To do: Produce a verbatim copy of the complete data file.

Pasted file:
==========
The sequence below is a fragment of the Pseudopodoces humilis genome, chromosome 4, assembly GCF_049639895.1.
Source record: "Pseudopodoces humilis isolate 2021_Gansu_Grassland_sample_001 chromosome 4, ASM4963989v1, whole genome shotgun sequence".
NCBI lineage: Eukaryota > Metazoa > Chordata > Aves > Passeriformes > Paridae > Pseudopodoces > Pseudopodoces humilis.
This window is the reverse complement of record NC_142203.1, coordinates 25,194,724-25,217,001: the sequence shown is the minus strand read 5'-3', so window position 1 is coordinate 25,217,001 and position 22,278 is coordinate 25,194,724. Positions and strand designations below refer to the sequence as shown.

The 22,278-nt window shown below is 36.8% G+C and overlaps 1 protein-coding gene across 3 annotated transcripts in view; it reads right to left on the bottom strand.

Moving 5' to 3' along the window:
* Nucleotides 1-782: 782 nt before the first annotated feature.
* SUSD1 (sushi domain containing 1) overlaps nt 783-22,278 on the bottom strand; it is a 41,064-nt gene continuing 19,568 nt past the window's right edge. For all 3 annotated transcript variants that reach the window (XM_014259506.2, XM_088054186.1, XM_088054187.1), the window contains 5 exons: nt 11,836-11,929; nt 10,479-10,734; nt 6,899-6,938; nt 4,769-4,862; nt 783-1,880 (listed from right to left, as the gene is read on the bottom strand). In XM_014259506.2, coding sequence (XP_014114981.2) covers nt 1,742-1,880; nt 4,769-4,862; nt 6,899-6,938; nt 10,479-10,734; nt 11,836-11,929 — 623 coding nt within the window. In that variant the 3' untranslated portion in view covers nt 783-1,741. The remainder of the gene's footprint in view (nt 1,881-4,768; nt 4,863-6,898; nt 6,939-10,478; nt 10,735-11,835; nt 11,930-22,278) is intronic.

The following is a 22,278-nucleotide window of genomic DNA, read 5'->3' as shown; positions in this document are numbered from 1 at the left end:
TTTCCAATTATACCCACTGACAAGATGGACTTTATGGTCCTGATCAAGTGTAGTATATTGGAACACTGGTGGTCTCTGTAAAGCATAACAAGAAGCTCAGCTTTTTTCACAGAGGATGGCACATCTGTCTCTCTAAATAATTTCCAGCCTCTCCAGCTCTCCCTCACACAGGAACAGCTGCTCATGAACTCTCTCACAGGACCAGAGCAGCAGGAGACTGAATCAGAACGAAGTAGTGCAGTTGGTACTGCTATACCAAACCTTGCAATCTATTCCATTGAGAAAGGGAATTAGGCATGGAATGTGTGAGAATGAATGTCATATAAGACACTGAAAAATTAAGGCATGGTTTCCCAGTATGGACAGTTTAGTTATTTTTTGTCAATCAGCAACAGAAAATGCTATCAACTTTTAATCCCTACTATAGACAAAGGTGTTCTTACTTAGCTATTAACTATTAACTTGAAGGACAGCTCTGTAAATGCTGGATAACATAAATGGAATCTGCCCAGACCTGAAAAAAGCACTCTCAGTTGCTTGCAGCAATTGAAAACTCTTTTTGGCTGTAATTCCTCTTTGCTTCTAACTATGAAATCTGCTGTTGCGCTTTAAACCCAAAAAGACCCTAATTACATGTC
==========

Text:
The sequence below is a fragment of the Pseudopodoces humilis genome, chromosome 4, assembly GCF_049639895.1.
Source record: "Pseudopodoces humilis isolate 2021_Gansu_Grassland_sample_001 chromosome 4, ASM4963989v1, whole genome shotgun sequence".
NCBI lineage: Eukaryota > Metazoa > Chordata > Aves > Passeriformes > Paridae > Pseudopodoces > Pseudopodoces humilis.
This window is the reverse complement of record NC_142203.1, coordinates 25,194,724-25,217,001: the sequence shown is the minus strand read 5'-3', so window position 1 is coordinate 25,217,001 and position 22,278 is coordinate 25,194,724. Positions and strand designations below refer to the sequence as shown.

The 22,278-nt window shown below is 36.8% G+C and overlaps 1 protein-coding gene across 3 annotated transcripts in view; it reads right to left on the bottom strand.

Moving 5' to 3' along the window:
* Nucleotides 1-782: 782 nt before the first annotated feature.
* SUSD1 (sushi domain containing 1) overlaps nt 783-22,278 on the bottom strand; it is a 41,064-nt gene continuing 19,568 nt past the window's right edge. For all 3 annotated transcript variants that reach the window (XM_014259506.2, XM_088054186.1, XM_088054187.1), the window contains 5 exons: nt 11,836-11,929; nt 10,479-10,734; nt 6,899-6,938; nt 4,769-4,862; nt 783-1,880 (listed from right to left, as the gene is read on the bottom strand). In XM_014259506.2, coding sequence (XP_014114981.2) covers nt 1,742-1,880; nt 4,769-4,862; nt 6,899-6,938; nt 10,479-10,734; nt 11,836-11,929 — 623 coding nt within the window. In that variant the 3' untranslated portion in view covers nt 783-1,741. The remainder of the gene's footprint in view (nt 1,881-4,768; nt 4,863-6,898; nt 6,939-10,478; nt 10,735-11,835; nt 11,930-22,278) is intronic.

The following is a 22,278-nucleotide window of genomic DNA, read 5'->3' as shown; positions in this document are numbered from 1 at the left end:
TTTCCAATTATACCCACTGACAAGATGGACTTTATGGTCCTGATCAAGTGTAGTATATTGGAACACTGGTGGTCTCTGTAAAGCATAACAAGAAGCTCAGCTTTTTTCACAGAGGATGGCACATCTGTCTCTCTAAATAATTTCCAGCCTCTCCAGCTCTCCCTCACACAGGAACAGCTGCTCATGAACTCTCTCACAGGACCAGAGCAGCAGGAGACTGAATCAGAACGAAGTAGTGCAGTTGGTACTGCTATACCAAACCTTGCAATCTATTCCATTGAGAAAGGGAATTAGGCATGGAATGTGTGAGAATGAATGTCATATAAGACACTGAAAAATTAAGGCATGGTTTCCCAGTATGGACAGTTTAGTTATTTTTTGTCAATCAGCAACAGAAAATGCTATCAACTTTTAATCCCTACTATAGACAAAGGTGTTCTTACTTAGCTATTAACTATTAACTTGAAGGACAGCTCTGTAAATGCTGGATAACATAAATGGAATCTGCCCAGACCTGAAAAAAGCACTCTCAGTTGCTTGCAGCAATTGAAAACTCTTTTTGGCTGTAATTCCTCTTTGCTTCTAACTATGAAATCTGCTGTTGCGCTTTAAACCCAAAAAGACCCTAATTACATGTC